By Angelo Amante
ROME, Jan 24 (Reuters) – The Italian parliament will start voting on Monday to choose a new head of state, with Prime Minister Mario Draghi among the most prominent candidates in a very open race that will be closely watched by financial markets.
Italian politicians are concerned that the result could trigger new uncertainties in the euro zone’s third-largest economy, which is facing a resurgence in COVID-19 infections and deaths.
In a process that could take several days, more than 1,000 parliamentarians and regional representatives will gather at 1400 GMT for the first round of secret ballots to replace outgoing Italian President Sergio Mattarella.
The winner needs a two-thirds majority in any of the first three rounds, with an absolute majority thereafter being sufficient.
Draghi, who leads a government of national unity, has made it clear that he would like the position, which has a term of 7 years. But some parties are reluctant to back him for fear that his departure from the executive could trigger political turmoil and early elections.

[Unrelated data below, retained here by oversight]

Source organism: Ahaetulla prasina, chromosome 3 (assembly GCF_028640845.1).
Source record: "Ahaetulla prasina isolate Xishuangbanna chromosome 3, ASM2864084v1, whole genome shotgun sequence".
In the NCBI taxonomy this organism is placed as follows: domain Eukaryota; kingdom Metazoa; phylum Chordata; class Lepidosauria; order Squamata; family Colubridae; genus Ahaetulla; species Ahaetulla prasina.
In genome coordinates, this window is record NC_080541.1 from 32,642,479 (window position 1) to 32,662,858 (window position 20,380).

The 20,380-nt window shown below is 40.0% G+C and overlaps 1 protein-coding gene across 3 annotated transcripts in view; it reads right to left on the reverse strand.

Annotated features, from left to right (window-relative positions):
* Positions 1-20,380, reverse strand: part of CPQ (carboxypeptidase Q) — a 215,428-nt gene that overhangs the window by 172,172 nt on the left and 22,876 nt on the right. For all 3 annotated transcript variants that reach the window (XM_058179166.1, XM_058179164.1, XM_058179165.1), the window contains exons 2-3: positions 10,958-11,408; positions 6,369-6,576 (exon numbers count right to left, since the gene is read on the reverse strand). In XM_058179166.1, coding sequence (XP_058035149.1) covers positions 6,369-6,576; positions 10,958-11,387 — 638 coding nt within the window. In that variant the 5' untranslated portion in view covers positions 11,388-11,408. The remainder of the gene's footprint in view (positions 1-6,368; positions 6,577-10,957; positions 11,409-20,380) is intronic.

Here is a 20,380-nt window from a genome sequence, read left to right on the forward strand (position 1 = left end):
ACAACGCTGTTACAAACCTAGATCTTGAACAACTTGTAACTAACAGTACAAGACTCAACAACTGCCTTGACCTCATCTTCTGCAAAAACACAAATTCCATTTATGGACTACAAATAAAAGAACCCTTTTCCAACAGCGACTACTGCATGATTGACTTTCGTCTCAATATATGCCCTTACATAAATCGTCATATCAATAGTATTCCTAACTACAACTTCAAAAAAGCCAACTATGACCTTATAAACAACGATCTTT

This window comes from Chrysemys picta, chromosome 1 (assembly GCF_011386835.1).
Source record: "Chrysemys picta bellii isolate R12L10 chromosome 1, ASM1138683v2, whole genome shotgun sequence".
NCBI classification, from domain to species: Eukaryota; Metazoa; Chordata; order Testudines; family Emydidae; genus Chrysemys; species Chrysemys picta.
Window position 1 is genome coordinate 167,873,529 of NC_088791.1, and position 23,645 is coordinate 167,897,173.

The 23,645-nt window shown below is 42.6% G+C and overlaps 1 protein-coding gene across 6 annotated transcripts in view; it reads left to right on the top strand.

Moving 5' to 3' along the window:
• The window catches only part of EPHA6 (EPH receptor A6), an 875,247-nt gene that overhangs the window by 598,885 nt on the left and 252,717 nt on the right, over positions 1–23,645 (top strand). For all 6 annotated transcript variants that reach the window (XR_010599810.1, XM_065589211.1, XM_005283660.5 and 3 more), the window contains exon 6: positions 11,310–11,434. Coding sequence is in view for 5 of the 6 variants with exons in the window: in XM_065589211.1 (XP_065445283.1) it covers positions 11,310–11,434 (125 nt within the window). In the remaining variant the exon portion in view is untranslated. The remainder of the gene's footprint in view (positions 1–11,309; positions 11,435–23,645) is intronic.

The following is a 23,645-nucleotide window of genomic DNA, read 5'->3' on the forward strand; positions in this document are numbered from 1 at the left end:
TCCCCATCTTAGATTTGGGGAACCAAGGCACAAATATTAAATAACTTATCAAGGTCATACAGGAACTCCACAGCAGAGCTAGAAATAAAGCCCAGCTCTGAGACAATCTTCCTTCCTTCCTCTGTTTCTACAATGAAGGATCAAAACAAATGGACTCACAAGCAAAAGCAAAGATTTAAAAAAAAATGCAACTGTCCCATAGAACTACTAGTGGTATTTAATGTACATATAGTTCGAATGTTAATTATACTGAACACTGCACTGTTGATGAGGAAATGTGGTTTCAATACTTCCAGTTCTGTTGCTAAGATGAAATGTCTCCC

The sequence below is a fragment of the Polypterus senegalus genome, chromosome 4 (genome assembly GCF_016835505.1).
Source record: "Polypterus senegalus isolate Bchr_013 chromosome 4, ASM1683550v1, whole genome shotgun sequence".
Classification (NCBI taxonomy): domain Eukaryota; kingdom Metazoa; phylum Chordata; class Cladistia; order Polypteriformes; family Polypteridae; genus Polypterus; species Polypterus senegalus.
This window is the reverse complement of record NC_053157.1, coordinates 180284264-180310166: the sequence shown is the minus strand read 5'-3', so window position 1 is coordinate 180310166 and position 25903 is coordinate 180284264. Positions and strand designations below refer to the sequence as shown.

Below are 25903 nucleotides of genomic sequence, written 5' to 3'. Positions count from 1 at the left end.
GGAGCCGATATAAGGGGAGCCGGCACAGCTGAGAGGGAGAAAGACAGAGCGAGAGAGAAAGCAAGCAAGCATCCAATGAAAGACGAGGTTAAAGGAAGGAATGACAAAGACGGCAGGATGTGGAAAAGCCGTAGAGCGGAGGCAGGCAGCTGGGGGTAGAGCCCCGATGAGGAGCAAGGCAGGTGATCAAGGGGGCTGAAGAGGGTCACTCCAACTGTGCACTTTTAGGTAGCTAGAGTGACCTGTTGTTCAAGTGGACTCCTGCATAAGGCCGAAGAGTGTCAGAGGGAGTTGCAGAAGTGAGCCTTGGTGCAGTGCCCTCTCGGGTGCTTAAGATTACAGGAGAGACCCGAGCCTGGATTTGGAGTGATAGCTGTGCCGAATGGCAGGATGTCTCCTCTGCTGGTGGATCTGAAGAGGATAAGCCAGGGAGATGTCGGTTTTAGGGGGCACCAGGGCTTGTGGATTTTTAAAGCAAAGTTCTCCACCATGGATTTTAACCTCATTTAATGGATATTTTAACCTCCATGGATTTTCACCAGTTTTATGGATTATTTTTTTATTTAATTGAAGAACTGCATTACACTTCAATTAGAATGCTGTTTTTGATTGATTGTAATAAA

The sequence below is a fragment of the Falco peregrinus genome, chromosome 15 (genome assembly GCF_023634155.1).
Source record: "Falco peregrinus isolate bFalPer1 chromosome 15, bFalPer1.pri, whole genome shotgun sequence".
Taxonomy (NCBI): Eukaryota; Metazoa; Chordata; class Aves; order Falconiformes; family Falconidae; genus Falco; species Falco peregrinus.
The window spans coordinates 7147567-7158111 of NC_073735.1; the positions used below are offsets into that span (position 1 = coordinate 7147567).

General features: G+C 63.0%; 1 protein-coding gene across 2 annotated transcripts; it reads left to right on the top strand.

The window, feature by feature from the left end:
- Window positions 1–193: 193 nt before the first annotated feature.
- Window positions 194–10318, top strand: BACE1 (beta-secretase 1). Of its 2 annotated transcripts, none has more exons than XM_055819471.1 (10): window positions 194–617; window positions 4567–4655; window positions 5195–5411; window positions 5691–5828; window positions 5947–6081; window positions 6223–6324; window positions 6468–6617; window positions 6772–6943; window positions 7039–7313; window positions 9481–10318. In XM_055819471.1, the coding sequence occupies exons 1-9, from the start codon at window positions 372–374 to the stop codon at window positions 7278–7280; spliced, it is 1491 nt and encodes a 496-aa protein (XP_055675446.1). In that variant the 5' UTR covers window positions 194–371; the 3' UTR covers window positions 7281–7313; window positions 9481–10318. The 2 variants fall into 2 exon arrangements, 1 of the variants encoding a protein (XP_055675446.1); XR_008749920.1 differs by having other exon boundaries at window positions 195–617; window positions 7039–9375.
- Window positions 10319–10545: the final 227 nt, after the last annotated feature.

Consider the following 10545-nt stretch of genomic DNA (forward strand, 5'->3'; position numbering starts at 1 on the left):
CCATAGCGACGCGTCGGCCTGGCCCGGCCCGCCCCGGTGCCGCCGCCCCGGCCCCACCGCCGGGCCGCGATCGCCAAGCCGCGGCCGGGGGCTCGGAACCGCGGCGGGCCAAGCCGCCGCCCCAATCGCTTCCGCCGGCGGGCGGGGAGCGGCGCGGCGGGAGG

“In this difficult moment, it would be dangerous to remove Draghi from the post of prime minister,” the right-wing League leader Matteo Salvini said on Sunday, echoing similar remarks by his coalition partner Berlusconi.
Since neither the center-right nor the center-left have enough votes to impose a candidate from their own camp, a consensus is likely to be needed to avoid a deadlock.
If Draghi were to become head of state, an agreement on another prime minister would be needed immediately to ensure instability does not jeopardize Italy’s push to receive some 200 billion euros ($226.8 billion) of aid funds. of the EU for the pandemic.
Among those considered possible contenders are former lower house speaker Pier Ferdinando Casini, former prime minister Giuliano Amato and Senate president Maria Elisabetta Alberti Casellati.
Mattarella has ruled out accepting another term, but some politicians have suggested begging him to continue, leaving Draghi as prime minister until Italy’s next election, due in early 2023.
(1 dollar = 0.8818 euros)
(Edited by Gavin Jones and Alexander Smith, translated by José Muñoz in the Gdańsk newsroom)